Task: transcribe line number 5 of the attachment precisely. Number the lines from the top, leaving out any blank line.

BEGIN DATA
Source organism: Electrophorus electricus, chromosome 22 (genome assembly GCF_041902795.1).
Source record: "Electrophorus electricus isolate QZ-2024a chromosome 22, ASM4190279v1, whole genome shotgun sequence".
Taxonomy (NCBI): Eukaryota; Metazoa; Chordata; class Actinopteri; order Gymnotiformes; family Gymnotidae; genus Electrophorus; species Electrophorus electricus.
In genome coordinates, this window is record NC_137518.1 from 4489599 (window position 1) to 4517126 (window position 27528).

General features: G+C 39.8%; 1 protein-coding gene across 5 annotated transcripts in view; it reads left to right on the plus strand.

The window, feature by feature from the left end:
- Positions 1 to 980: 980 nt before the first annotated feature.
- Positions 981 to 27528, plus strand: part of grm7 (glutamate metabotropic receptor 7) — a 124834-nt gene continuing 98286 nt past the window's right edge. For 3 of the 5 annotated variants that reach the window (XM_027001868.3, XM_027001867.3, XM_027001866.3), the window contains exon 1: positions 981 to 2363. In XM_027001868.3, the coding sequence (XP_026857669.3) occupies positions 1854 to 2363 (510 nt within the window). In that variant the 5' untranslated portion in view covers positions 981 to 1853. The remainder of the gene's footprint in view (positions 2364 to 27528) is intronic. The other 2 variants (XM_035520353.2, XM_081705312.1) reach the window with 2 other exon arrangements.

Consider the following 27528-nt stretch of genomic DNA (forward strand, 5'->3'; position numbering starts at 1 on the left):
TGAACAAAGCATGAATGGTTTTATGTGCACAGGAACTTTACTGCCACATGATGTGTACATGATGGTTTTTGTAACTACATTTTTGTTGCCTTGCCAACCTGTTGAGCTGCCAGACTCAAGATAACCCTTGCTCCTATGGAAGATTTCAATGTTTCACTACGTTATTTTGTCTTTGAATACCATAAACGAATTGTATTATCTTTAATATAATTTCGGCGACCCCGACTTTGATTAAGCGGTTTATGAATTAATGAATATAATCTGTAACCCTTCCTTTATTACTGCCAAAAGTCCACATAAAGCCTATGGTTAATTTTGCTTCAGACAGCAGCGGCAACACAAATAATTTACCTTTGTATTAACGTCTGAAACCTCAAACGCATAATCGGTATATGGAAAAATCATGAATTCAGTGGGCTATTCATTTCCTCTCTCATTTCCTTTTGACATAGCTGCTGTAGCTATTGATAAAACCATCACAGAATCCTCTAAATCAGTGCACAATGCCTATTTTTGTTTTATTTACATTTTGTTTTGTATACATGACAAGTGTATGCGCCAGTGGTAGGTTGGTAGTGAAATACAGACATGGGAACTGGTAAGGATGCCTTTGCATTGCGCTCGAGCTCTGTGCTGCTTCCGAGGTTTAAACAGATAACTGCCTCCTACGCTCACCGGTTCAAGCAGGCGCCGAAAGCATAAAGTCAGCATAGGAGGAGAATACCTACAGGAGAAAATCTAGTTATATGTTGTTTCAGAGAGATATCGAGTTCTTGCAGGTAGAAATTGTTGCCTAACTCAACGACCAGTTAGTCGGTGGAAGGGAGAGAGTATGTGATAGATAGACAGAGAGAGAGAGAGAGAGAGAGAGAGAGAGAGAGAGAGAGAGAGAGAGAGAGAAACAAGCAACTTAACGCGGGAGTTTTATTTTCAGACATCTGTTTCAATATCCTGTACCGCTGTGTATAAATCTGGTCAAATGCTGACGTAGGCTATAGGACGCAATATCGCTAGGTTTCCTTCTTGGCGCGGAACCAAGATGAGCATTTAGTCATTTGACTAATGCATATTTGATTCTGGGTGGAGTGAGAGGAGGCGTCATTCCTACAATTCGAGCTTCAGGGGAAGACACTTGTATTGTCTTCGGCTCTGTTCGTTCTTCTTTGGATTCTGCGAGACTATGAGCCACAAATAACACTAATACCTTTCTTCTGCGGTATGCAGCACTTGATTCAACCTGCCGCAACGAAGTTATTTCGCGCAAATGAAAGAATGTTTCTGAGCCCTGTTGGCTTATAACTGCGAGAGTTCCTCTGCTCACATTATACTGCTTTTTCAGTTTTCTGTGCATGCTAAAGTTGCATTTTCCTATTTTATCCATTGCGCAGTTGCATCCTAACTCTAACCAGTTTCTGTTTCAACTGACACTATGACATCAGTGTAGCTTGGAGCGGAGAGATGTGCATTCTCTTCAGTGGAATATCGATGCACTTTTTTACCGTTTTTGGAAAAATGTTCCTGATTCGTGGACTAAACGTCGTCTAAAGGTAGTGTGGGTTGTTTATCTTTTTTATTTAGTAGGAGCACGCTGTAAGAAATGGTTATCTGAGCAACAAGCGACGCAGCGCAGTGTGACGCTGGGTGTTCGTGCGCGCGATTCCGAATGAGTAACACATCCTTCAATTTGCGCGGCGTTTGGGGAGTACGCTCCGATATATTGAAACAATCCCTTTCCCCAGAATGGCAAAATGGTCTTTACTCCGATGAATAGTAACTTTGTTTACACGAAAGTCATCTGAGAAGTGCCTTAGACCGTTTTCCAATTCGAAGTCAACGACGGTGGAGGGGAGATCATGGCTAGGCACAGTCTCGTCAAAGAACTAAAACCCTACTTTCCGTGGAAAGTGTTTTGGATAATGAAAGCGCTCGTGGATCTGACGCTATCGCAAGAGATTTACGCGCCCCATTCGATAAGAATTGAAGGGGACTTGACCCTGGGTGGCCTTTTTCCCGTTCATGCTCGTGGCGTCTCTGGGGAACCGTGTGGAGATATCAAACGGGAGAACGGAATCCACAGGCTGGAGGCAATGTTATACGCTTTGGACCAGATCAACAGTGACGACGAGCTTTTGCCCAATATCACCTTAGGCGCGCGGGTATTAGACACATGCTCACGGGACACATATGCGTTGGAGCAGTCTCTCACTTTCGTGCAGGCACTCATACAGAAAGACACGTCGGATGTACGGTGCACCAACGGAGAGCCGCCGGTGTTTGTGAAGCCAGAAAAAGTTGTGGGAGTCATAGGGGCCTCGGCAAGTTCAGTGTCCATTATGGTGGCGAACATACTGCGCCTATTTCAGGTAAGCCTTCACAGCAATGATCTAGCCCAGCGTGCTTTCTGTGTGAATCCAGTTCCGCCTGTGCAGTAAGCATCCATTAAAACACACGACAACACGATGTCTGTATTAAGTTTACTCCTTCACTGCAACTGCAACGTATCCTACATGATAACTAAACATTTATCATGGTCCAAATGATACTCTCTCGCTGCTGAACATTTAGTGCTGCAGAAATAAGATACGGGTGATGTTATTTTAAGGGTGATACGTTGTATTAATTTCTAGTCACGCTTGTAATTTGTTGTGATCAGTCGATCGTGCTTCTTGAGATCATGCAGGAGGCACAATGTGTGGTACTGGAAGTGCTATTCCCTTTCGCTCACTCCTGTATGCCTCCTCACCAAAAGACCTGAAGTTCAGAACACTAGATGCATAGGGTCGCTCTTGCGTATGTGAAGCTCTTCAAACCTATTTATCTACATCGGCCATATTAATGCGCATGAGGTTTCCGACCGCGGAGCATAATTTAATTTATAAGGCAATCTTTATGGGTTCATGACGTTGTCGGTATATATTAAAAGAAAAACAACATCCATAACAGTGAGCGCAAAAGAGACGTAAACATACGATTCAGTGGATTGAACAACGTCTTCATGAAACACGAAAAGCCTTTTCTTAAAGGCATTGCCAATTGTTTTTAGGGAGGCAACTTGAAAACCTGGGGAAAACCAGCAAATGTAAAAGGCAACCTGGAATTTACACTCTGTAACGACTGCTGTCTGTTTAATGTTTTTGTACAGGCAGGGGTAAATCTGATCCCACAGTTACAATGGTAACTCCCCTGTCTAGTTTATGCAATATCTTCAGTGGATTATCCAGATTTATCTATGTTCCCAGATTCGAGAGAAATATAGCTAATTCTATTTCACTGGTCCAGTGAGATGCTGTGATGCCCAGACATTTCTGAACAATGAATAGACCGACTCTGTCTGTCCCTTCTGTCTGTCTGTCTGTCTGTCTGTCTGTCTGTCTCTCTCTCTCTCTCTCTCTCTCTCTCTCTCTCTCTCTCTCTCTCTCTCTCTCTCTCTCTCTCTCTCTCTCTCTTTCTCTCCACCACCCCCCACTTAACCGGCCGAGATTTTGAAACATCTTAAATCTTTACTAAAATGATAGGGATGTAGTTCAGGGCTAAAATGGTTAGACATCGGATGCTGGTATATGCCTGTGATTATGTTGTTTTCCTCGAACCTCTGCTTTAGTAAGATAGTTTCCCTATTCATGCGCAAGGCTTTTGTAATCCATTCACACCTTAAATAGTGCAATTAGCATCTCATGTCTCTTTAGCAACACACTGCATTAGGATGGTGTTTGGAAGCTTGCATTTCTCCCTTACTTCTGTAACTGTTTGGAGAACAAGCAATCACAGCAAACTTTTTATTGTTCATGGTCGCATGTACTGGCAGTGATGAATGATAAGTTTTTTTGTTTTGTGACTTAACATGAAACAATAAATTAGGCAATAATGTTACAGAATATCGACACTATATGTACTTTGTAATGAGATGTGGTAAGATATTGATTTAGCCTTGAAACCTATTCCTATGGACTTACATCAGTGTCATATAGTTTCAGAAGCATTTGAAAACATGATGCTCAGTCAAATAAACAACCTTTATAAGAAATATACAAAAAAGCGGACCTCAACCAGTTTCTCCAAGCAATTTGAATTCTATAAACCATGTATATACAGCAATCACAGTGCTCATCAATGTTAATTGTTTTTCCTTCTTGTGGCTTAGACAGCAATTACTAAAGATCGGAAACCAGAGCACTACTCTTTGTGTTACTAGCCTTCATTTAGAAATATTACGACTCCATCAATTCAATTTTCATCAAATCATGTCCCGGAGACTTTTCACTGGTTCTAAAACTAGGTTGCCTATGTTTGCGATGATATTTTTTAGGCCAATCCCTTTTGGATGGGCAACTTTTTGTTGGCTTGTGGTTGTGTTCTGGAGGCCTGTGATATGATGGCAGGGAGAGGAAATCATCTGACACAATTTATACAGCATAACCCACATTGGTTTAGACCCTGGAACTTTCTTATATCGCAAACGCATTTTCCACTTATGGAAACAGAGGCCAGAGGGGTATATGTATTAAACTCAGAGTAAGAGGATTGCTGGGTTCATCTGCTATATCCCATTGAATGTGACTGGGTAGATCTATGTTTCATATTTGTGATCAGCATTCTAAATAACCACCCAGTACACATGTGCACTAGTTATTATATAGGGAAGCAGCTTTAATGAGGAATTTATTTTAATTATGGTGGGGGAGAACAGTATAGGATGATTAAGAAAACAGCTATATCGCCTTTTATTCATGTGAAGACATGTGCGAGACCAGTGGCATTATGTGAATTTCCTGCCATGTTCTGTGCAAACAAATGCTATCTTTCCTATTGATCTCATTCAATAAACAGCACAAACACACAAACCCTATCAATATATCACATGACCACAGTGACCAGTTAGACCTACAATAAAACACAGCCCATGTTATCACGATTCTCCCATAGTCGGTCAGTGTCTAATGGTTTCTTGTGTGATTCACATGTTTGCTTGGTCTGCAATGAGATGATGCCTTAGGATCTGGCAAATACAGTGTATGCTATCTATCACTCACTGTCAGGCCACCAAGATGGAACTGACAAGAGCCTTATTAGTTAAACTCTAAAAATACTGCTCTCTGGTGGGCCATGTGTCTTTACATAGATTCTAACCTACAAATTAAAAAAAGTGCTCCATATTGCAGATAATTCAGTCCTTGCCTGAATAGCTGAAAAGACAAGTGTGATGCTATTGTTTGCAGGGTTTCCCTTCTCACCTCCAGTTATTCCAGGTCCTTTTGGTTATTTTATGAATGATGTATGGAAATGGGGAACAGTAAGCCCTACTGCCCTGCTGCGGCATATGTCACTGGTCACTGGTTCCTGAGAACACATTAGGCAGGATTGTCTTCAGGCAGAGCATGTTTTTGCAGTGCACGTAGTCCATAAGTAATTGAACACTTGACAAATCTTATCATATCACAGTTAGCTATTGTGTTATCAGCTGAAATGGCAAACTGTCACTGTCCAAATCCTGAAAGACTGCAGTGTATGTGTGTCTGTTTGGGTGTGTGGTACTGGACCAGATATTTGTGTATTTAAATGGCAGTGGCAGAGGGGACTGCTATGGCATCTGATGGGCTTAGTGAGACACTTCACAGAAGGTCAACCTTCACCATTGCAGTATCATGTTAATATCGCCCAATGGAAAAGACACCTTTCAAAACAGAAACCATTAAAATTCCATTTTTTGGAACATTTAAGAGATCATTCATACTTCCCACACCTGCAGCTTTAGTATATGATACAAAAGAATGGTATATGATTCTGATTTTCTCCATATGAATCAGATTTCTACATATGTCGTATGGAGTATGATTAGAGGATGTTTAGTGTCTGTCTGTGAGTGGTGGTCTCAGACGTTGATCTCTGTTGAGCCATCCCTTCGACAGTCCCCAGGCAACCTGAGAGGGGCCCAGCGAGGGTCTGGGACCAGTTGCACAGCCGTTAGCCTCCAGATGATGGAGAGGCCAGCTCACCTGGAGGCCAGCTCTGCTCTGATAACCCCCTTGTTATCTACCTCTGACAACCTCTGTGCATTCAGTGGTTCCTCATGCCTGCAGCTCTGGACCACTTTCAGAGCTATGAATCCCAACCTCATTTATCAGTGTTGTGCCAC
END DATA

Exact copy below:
General features: G+C 39.8%; 1 protein-coding gene across 5 annotated transcripts in view; it reads left to right on the plus strand.